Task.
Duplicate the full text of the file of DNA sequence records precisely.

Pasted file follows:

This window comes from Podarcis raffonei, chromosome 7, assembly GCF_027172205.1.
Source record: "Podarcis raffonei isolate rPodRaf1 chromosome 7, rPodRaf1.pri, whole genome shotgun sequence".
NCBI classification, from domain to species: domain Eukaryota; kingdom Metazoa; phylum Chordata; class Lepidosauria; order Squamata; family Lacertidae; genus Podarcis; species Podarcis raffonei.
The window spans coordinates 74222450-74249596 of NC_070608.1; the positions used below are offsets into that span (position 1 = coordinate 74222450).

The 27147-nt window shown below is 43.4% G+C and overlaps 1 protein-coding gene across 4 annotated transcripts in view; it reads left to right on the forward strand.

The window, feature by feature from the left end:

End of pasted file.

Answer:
This window comes from Podarcis raffonei, chromosome 7, assembly GCF_027172205.1.
Source record: "Podarcis raffonei isolate rPodRaf1 chromosome 7, rPodRaf1.pri, whole genome shotgun sequence".
NCBI classification, from domain to species: domain Eukaryota; kingdom Metazoa; phylum Chordata; class Lepidosauria; order Squamata; family Lacertidae; genus Podarcis; species Podarcis raffonei.
The window spans coordinates 74222450-74249596 of NC_070608.1; the positions used below are offsets into that span (position 1 = coordinate 74222450).

The 27147-nt window shown below is 43.4% G+C and overlaps 1 protein-coding gene across 4 annotated transcripts in view; it reads left to right on the forward strand.

The window, feature by feature from the left end: